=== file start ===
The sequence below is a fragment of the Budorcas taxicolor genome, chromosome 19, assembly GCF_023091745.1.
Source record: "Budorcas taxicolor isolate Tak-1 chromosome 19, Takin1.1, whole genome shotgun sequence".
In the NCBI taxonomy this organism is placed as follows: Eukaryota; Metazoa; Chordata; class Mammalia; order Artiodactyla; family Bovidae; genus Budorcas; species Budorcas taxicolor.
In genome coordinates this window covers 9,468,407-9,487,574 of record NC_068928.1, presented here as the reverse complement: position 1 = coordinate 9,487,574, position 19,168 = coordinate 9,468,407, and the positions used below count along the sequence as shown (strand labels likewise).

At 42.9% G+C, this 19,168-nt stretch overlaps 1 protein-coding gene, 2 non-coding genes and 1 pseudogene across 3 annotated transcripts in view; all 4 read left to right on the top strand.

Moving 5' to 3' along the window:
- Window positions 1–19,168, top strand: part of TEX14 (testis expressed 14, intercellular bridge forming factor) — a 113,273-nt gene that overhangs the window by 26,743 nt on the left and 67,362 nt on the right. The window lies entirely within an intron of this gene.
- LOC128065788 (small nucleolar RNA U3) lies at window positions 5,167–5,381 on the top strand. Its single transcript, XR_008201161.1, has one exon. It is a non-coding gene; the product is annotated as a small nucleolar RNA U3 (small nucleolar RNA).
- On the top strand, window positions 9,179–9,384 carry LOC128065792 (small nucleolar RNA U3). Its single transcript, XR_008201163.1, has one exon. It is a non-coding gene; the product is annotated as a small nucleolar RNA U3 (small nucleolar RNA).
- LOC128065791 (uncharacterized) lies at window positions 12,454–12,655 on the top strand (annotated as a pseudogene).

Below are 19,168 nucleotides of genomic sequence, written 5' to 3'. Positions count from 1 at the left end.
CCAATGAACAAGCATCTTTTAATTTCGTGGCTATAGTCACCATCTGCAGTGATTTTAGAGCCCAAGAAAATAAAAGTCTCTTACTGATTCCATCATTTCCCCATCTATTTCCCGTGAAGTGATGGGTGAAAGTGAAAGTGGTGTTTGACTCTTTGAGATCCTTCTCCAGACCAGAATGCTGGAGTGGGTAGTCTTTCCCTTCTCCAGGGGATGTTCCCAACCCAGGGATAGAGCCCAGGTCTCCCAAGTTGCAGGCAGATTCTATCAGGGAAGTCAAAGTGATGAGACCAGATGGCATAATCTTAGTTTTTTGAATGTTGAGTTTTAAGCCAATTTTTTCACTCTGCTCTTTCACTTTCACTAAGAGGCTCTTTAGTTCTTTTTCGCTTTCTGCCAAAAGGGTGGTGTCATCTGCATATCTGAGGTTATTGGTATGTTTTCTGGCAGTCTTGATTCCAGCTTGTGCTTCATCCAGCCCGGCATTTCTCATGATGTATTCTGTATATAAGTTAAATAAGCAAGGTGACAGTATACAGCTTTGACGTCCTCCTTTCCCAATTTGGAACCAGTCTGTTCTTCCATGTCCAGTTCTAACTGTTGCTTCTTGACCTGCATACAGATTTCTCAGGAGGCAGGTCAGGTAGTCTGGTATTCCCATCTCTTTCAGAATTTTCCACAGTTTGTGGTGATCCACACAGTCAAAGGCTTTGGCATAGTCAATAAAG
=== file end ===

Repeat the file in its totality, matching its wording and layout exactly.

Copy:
The sequence below is a fragment of the Budorcas taxicolor genome, chromosome 19, assembly GCF_023091745.1.
Source record: "Budorcas taxicolor isolate Tak-1 chromosome 19, Takin1.1, whole genome shotgun sequence".
In the NCBI taxonomy this organism is placed as follows: Eukaryota; Metazoa; Chordata; class Mammalia; order Artiodactyla; family Bovidae; genus Budorcas; species Budorcas taxicolor.
In genome coordinates this window covers 9,468,407-9,487,574 of record NC_068928.1, presented here as the reverse complement: position 1 = coordinate 9,487,574, position 19,168 = coordinate 9,468,407, and the positions used below count along the sequence as shown (strand labels likewise).

At 42.9% G+C, this 19,168-nt stretch overlaps 1 protein-coding gene, 2 non-coding genes and 1 pseudogene across 3 annotated transcripts in view; all 4 read left to right on the top strand.

Moving 5' to 3' along the window:
- Window positions 1–19,168, top strand: part of TEX14 (testis expressed 14, intercellular bridge forming factor) — a 113,273-nt gene that overhangs the window by 26,743 nt on the left and 67,362 nt on the right. The window lies entirely within an intron of this gene.
- LOC128065788 (small nucleolar RNA U3) lies at window positions 5,167–5,381 on the top strand. Its single transcript, XR_008201161.1, has one exon. It is a non-coding gene; the product is annotated as a small nucleolar RNA U3 (small nucleolar RNA).
- On the top strand, window positions 9,179–9,384 carry LOC128065792 (small nucleolar RNA U3). Its single transcript, XR_008201163.1, has one exon. It is a non-coding gene; the product is annotated as a small nucleolar RNA U3 (small nucleolar RNA).
- LOC128065791 (uncharacterized) lies at window positions 12,454–12,655 on the top strand (annotated as a pseudogene).

Below are 19,168 nucleotides of genomic sequence, written 5' to 3'. Positions count from 1 at the left end.
CCAATGAACAAGCATCTTTTAATTTCGTGGCTATAGTCACCATCTGCAGTGATTTTAGAGCCCAAGAAAATAAAAGTCTCTTACTGATTCCATCATTTCCCCATCTATTTCCCGTGAAGTGATGGGTGAAAGTGAAAGTGGTGTTTGACTCTTTGAGATCCTTCTCCAGACCAGAATGCTGGAGTGGGTAGTCTTTCCCTTCTCCAGGGGATGTTCCCAACCCAGGGATAGAGCCCAGGTCTCCCAAGTTGCAGGCAGATTCTATCAGGGAAGTCAAAGTGATGAGACCAGATGGCATAATCTTAGTTTTTTGAATGTTGAGTTTTAAGCCAATTTTTTCACTCTGCTCTTTCACTTTCACTAAGAGGCTCTTTAGTTCTTTTTCGCTTTCTGCCAAAAGGGTGGTGTCATCTGCATATCTGAGGTTATTGGTATGTTTTCTGGCAGTCTTGATTCCAGCTTGTGCTTCATCCAGCCCGGCATTTCTCATGATGTATTCTGTATATAAGTTAAATAAGCAAGGTGACAGTATACAGCTTTGACGTCCTCCTTTCCCAATTTGGAACCAGTCTGTTCTTCCATGTCCAGTTCTAACTGTTGCTTCTTGACCTGCATACAGATTTCTCAGGAGGCAGGTCAGGTAGTCTGGTATTCCCATCTCTTTCAGAATTTTCCACAGTTTGTGGTGATCCACACAGTCAAAGGCTTTGGCATAGTCAATAAAG